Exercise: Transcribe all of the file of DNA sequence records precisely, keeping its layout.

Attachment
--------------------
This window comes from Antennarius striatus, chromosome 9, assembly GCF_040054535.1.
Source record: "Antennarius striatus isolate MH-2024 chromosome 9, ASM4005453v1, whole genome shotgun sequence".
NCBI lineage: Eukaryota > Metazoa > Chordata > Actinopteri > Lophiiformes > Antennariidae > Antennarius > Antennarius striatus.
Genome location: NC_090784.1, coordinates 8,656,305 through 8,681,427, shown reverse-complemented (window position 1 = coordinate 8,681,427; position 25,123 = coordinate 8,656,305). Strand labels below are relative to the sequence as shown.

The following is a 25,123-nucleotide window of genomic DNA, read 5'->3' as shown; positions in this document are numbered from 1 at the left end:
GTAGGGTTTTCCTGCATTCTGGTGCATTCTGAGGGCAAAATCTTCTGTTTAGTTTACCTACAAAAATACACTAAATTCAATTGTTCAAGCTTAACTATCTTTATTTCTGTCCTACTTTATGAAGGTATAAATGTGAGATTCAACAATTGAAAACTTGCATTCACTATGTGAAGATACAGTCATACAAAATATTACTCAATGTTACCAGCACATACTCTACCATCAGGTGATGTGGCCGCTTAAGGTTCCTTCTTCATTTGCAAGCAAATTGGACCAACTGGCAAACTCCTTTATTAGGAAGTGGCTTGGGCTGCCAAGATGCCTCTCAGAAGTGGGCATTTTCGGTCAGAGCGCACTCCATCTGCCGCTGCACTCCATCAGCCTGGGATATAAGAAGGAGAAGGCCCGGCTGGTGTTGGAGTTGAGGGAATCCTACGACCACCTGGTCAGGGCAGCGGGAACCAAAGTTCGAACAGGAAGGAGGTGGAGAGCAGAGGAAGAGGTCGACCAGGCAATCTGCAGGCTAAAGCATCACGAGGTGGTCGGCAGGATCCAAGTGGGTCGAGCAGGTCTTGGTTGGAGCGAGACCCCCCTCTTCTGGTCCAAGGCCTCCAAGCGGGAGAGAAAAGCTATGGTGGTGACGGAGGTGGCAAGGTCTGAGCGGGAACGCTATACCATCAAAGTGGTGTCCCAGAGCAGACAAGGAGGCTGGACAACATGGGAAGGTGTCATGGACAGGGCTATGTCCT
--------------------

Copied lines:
This window comes from Antennarius striatus, chromosome 9, assembly GCF_040054535.1.
Source record: "Antennarius striatus isolate MH-2024 chromosome 9, ASM4005453v1, whole genome shotgun sequence".
NCBI lineage: Eukaryota > Metazoa > Chordata > Actinopteri > Lophiiformes > Antennariidae > Antennarius > Antennarius striatus.
Genome location: NC_090784.1, coordinates 8,656,305 through 8,681,427, shown reverse-complemented (window position 1 = coordinate 8,681,427; position 25,123 = coordinate 8,656,305). Strand labels below are relative to the sequence as shown.

The following is a 25,123-nucleotide window of genomic DNA, read 5'->3' as shown; positions in this document are numbered from 1 at the left end:
GTAGGGTTTTCCTGCATTCTGGTGCATTCTGAGGGCAAAATCTTCTGTTTAGTTTACCTACAAAAATACACTAAATTCAATTGTTCAAGCTTAACTATCTTTATTTCTGTCCTACTTTATGAAGGTATAAATGTGAGATTCAACAATTGAAAACTTGCATTCACTATGTGAAGATACAGTCATACAAAATATTACTCAATGTTACCAGCACATACTCTACCATCAGGTGATGTGGCCGCTTAAGGTTCCTTCTTCATTTGCAAGCAAATTGGACCAACTGGCAAACTCCTTTATTAGGAAGTGGCTTGGGCTGCCAAGATGCCTCTCAGAAGTGGGCATTTTCGGTCAGAGCGCACTCCATCTGCCGCTGCACTCCATCAGCCTGGGATATAAGAAGGAGAAGGCCCGGCTGGTGTTGGAGTTGAGGGAATCCTACGACCACCTGGTCAGGGCAGCGGGAACCAAAGTTCGAACAGGAAGGAGGTGGAGAGCAGAGGAAGAGGTCGACCAGGCAATCTGCAGGCTAAAGCATCACGAGGTGGTCGGCAGGATCCAAGTGGGTCGAGCAGGTCTTGGTTGGAGCGAGACCCCCCTCTTCTGGTCCAAGGCCTCCAAGCGGGAGAGAAAAGCTATGGTGGTGACGGAGGTGGCAAGGTCTGAGCGGGAACGCTATACCATCAAAGTGGTGTCCCAGAGCAGACAAGGAGGCTGGACAACATGGGAAGGTGTCATGGACAGGGCTATGTCCT